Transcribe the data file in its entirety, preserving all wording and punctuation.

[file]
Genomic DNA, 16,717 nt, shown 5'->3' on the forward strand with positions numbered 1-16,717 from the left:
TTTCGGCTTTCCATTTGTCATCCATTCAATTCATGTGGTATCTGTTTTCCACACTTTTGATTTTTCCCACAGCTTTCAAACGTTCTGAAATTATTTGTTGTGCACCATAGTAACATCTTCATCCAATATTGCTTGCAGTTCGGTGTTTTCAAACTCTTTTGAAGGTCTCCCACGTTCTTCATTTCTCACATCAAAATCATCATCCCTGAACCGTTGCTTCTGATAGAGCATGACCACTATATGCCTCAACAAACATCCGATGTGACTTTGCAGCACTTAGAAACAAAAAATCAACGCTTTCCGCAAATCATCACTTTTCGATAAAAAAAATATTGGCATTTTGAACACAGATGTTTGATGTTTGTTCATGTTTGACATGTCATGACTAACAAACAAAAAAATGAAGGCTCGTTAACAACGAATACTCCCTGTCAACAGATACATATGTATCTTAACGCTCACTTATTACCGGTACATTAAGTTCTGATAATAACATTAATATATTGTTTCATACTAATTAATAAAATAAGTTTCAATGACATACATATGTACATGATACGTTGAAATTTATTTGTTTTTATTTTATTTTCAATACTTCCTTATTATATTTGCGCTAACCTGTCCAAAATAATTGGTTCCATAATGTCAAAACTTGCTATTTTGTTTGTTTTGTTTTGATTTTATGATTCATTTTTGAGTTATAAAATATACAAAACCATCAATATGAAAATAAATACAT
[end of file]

Genomic DNA, 16,717 nt, shown 5'->3' on the forward strand with positions numbered 1-16,717 from the left:
TTTCGGCTTTCCATTTGTCATCCATTCAATTCATGTGGTATCTGTTTTCCACACTTTTGATTTTTCCCACAGCTTTCAAACGTTCTGAAATTATTTGTTGTGCACCATAGTAACATCTTCATCCAATATTGCTTGCAGTTCGGTGTTTTCAAACTCTTTTGAAGGTCTCCCACGTTCTTCATTTCTCACATCAAAATCATCATCCCTGAACCGTTGCTTCTGATAGAGCATGACCACTATATGCCTCAACAAACATCCGATGTGACTTTGCAGCACTTAGAAACAAAAAATCAACGCTTTCCGCAAATCATCACTTTTCGATAAAAAAAATATTGGCATTTTGAACACAGATGTTTGATGTTTGTTCATGTTTGACATGTCATGACTAACAAACAAAAAAATGAAGGCTCGTTAACAACGAATACTCCCTGTCAACAGATACATATGTATCTTAACGCTCACTTATTACCGGTACATTAAGTTCTGATAATAACATTAATATATTGTTTCATACTAATTAATAAAATAAGTTTCAATGACATACATATGTACATGATACGTTGAAATTTATTTGTTTTTATTTTATTTTCAATACTTCCTTATTATATTTGCGCTAACCTGTCCAAAATAATTGGTTCCATAATGTCAAAACTTGCTATTTTGTTTGTTTTGTTTTGATTTTATGATTCATTTTTGAGTTATAAAATATACAAAACCATCAATATGAAAATAAATACAT